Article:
Back to work?
During sixteen weeks of quarantine, I have returned to my office three times. The first two were brief visits specifically to pick up files and to move some things from my hard drive onto a virtual drive. Today was the first time I have actually planned a full day in my office. I was there from 9 a.m. – 4 p.m.
Of course, it wasn’t as easy as me deciding, “Hey, I think I will go in today.” I had to ask permission a week ago from my supervisor who then had to get permission from the Vice President of our division. I had to check in at the police station and then have them meet me at the building. They unlocked the door to let me in, then locked it behind me.
There I was, alone in a gigantic performing arts center building on a college campus. Just me and nobody else. The feeling was rather eerie, honestly. Even in slower periods, like summer session or post-exam weeks in the rest of the year, there are always people around and activity happening. The building is not just theaters. It also houses classrooms, offices, and all of the specialized spaces to teach art, music, and theater.
Today the sound of my footsteps echoed in the vast atrium with no other sound. I shrugged off the strangeness and set myself up in my office. There was something oddly peaceful about being all alone in my office. It was the first time since mid-March that I had the chance to power up the computer and do actual “work” there instead of in my home office. I had saved up a large number of files to print – not wanting to waste my own printer ink knowing that the college will not reimburse for that.
With the exception of the printing, nothing there was any different than what I could accomplish at home. But I felt more productive there. I realized during the early afternoon that I was feeling productive largely due to the fact that I was finally somewhere different. It wasn’t the fact that it was my office. It was the fact that is wasn’t my house.
I have found that my creative process also works better for me outside of my home environment. For some reason, I just don’t have the ability to get into flow as easily at home as I do in other spaces. When writing fiction, for instance, I have found (prior to the pandemic) that I write best in coffee shops, bars, restaurants, museums, parks – anywhere that’s not my home.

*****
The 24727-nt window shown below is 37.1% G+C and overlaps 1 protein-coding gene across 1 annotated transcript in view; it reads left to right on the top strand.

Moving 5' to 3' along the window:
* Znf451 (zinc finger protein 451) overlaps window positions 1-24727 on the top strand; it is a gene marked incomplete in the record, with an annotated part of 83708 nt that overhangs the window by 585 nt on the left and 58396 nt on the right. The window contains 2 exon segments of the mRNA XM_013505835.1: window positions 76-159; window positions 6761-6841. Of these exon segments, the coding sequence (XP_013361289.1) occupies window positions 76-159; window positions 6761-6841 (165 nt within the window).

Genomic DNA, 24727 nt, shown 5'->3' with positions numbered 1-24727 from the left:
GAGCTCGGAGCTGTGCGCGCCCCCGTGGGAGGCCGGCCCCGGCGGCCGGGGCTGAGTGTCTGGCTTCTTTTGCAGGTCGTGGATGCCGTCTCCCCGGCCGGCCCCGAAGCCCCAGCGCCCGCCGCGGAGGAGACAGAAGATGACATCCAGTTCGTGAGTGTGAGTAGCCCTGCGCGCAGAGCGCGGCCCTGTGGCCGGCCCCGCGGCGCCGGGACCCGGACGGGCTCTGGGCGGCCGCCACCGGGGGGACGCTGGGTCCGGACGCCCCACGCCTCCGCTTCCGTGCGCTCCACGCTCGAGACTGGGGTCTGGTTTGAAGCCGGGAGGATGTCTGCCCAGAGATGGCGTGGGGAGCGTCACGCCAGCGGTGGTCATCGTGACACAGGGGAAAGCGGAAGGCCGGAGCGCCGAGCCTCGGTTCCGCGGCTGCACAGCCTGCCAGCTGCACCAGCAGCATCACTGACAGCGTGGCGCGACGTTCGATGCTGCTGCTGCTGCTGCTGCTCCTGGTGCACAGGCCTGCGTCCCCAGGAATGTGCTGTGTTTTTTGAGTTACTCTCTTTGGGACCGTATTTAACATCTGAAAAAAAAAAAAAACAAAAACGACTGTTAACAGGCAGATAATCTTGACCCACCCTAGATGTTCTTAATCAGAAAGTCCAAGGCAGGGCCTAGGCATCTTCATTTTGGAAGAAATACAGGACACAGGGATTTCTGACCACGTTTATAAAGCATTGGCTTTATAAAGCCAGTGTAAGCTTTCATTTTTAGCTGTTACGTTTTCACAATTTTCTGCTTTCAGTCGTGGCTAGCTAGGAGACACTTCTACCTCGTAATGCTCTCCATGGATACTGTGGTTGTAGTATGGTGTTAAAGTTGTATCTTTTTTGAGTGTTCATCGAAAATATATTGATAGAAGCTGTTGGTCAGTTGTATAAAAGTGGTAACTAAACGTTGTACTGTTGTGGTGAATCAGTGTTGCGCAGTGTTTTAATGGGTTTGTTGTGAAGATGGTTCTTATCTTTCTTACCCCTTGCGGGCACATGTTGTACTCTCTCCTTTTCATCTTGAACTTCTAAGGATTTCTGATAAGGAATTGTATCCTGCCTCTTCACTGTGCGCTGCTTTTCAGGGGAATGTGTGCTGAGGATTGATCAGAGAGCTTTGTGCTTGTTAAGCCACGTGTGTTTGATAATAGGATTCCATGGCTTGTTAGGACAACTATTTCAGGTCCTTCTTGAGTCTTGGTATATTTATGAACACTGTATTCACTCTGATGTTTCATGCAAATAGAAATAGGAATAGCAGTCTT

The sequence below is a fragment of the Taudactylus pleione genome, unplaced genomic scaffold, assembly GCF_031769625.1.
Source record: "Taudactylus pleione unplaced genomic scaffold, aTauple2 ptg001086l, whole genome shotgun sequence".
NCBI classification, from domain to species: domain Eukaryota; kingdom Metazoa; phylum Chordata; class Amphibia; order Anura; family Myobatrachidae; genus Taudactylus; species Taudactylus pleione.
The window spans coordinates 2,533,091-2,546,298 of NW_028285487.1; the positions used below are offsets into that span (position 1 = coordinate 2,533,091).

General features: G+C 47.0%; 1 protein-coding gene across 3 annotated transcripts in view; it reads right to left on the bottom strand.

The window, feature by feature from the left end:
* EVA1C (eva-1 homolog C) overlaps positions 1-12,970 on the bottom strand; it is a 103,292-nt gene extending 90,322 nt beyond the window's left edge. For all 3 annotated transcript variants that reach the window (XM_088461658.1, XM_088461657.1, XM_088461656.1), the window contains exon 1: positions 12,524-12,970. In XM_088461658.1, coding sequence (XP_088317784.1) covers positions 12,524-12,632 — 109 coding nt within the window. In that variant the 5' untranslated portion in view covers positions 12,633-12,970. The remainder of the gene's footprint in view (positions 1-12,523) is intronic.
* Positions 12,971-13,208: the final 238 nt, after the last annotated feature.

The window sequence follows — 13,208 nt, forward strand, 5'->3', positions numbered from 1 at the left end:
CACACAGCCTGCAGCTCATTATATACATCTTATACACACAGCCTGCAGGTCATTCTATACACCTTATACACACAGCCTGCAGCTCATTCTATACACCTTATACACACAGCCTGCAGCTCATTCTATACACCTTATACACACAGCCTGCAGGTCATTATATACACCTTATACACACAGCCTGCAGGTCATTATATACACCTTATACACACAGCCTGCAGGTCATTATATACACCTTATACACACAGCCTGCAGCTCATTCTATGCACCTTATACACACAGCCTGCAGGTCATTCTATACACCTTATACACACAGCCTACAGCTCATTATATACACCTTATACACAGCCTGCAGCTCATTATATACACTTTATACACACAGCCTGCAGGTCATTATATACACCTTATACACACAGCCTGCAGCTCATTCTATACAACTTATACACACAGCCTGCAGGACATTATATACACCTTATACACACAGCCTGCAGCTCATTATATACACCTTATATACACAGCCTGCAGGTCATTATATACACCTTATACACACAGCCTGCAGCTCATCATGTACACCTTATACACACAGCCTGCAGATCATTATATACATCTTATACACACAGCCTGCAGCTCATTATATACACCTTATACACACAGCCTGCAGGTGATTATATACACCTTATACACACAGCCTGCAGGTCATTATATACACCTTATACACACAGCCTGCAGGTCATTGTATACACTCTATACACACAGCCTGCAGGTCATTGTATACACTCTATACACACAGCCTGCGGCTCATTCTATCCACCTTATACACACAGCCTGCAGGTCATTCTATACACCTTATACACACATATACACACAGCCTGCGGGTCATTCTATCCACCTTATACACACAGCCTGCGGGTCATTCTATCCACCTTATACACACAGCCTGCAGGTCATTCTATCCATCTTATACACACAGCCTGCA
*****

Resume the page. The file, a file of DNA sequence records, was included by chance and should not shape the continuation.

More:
So working from home during this pandemic had been somewhat stressful for me. I am easily distracted by all the things I would rather be doing at home, and a few of the things I don’t really like doing but need to be done (ironing, dusting, vacuuming, washing dishes, etc.).
This is not to say that I want to return to my office. The sheer stress of all the paperwork and permissions and drama just to get access to my building was enough to make me not want to return for a good long time. Still, I need to find ways to work remotely in a different way. I don’t know how others who have been forced into “home work” feel about this, but I have finally reached a kind of limit to it.
I told my therapist today that I finally realized I am bored. Dreadfully bored – by work and by the rest of my life. My passion feels like it’s there, but trapped under a big wooly blanket of some kind, struggling to escape and get some air. My one-day trip to my office today was both good and bad. Good because it felt nice to out and back to something familiar. Bad because now I realize that I must find other ways to achieve some novelty in my life – in my environment. I cannot keep struggling through this sense of pervasive ennui.
I have no idea what the solution might be, but I do know that isolation is not particularly sparkling at the moment.
It’s only Quarantine if it comes from the Quarante province of France. Otherwise, it’s just Sparkling Isolation.